Big Data: the EU's next ‘big’ thing

big dataIf the EU’s 2020 strategy is to put its economies onto a high and sustainable growth path, Europe will need to strengthen its innovative potential and use its resources to best effect. One such resource is public data that bodies in the EU produce, collect and pay for which has significant and currently untapped potential for re-use in new products and services to the tune of € 40 billion a year. To coin a phrase from the 2009 Digital Britain report, data is ‘the innovation currency’.

Such was the topic of a debate of the EU Committee of the British Chamber of Commerce in Brussels this October, held under Chatham House rules. Indeed every day we see the amount of available data increase. Companies gather more and more data about their customers, suppliers and employees. Social networks and our presence on the web fuel exponential growth in data. By the same token we also have more and better analysis tools and capacity at hand, given the combination of the power of cloud computing and the availability of super computers.

‘The combination of both will result in the fact that exploration and analysis of vast data sets will become more and more a basis of competition,‘ comments AHEAD’s Managing Partner Guy Vereecke. ‘And that means that candidates, from now on, will need skill sets in tune with this new demand’.

McKinsey Global Institute, for instance, identifies that if US healthcare were to use Big Data creatively and effectively to drive efficiency and quality, the sector could create more than $300 billion in value every year.

In Europe, governments could save more than €100 billion in operational efficiency improvement alone by using Big Data, not including using Big Data to reduce fraud and error and boost the collection of tax revenues.’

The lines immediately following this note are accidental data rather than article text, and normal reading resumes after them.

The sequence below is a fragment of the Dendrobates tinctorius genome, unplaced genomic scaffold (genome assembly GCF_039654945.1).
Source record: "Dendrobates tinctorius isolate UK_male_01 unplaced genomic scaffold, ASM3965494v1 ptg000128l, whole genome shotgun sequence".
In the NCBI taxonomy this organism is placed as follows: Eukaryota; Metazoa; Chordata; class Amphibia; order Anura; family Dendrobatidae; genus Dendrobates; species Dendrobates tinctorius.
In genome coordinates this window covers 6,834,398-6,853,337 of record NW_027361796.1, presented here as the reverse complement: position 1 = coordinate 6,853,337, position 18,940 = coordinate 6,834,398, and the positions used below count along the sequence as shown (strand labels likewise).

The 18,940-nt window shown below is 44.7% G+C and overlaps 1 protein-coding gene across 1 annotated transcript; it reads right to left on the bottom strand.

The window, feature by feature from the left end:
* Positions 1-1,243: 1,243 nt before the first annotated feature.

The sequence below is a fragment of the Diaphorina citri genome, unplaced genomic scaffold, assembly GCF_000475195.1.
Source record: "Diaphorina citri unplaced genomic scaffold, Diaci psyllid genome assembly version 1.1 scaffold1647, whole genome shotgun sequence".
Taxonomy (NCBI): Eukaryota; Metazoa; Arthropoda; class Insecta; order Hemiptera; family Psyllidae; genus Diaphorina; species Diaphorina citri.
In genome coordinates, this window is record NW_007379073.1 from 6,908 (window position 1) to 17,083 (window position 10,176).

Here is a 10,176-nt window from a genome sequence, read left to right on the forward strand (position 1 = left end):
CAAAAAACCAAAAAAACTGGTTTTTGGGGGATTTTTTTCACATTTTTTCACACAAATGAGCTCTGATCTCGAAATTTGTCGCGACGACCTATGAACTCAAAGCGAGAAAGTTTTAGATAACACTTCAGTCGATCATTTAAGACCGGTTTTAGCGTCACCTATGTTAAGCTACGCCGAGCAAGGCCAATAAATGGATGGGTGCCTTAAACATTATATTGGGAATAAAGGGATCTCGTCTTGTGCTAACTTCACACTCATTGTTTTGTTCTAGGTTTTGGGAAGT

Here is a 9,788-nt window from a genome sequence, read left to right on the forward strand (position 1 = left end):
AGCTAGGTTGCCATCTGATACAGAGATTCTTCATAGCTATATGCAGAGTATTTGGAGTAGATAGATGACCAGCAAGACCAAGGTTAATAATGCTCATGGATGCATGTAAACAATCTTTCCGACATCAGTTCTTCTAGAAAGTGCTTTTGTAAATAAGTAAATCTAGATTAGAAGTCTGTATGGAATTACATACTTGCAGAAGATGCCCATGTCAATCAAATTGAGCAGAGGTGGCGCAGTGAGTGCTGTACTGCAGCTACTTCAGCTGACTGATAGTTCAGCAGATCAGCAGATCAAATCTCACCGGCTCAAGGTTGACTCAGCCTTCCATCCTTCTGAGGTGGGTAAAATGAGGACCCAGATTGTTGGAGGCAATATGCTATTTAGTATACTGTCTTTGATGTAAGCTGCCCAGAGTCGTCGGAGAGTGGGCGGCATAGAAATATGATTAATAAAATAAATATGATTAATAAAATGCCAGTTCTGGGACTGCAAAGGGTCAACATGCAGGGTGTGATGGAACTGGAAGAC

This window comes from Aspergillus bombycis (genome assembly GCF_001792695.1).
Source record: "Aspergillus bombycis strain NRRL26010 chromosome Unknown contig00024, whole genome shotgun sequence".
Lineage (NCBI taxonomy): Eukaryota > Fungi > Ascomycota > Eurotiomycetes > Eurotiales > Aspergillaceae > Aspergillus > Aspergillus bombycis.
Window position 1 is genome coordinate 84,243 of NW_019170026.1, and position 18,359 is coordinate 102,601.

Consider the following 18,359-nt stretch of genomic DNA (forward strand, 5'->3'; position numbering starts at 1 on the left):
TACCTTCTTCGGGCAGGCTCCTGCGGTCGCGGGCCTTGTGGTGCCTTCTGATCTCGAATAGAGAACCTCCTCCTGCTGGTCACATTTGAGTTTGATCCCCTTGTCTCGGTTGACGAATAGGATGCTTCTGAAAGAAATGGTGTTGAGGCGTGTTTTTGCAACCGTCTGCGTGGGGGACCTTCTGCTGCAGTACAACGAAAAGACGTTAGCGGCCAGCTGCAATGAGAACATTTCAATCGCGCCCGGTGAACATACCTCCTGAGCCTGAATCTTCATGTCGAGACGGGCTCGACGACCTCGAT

This explains why ‘Big Data’ is high on the agenda of governments. The G20 links clearly the ‘open data agenda’ with innovation. The European Commission sees the benefits of the use of large data sets. They can improve the quality of the life of the citizens by e.g. improving traffic flows, car safety … but also by stimulating transparency, such as in which hospital do I have the best chance to have a successful operation.

In different industries we see that ‘Big Data’ enable companies to recognize better the wishes of their customers and allow a more anticipative approach both in offering existing and new products and services.
  • UPS introduced a new routing software combining different datasets resulting in an economy of almost 32 million litres of gas a year.
  • The Royal Bank of Scotland introduced a new analysis tool combining different data sets which resulted that a credit-analysis which used to take three weeks can now be done in less than a minute. This gives them an edge.
  • Power companies use Big Data to estimate their needed energy production levels.
This leads of course to the discussion of the dilemma between an important civil right: privacy versus transparency. The general feeling is that ‘privacy is paramount’ or that individual data should be protected, but that ‘aggregated’ data should be available for public use. In general we can state that ‘the larger the dataset the less important it is to know who is in it.’ This makes us say that ‘data on me is mine but if they are combined with others they become public.’

The overall feeling is that ‘Big Data will make the world a better place’ e.g. the United Nations did a study that showed the potential of ‘sentiment’ analysis on social media allowed governments to predict the unemployment figures at least three months in advance. This could allow them to act more proactive by boosting the economy through lower interest rates much faster.

It is clear that data is big and ‘Big Data’ is really big. It will also have their impact on the labour force. The McKinsey Global Institute foresees that ‘there will be a shortage of talent necessary for organizations to take advantage of Big Data. By 2018, the US alone could face a shortage of 140.000 to 190.000 people with deep analytical skills as well as 1,5 million managers with the know-how to use the analysis of Big Data to make effective decisions.’

‘Sure, professionals with strong analytical skills have been in demand for decades,’ adds Guy. 'Already those with the latest in-depth analytics skills and experience are highly sought after. But the potential of Big Data takes demand for such profiles to another level, not to mention for those senior and middle managers with the know-how to exploit it. Already companies like IBM are engaging with academia to deliver the advanced skills they need. In that respect, this Next Big Thing is already a reality.’

Clearly a hot topic to be followed with interest.…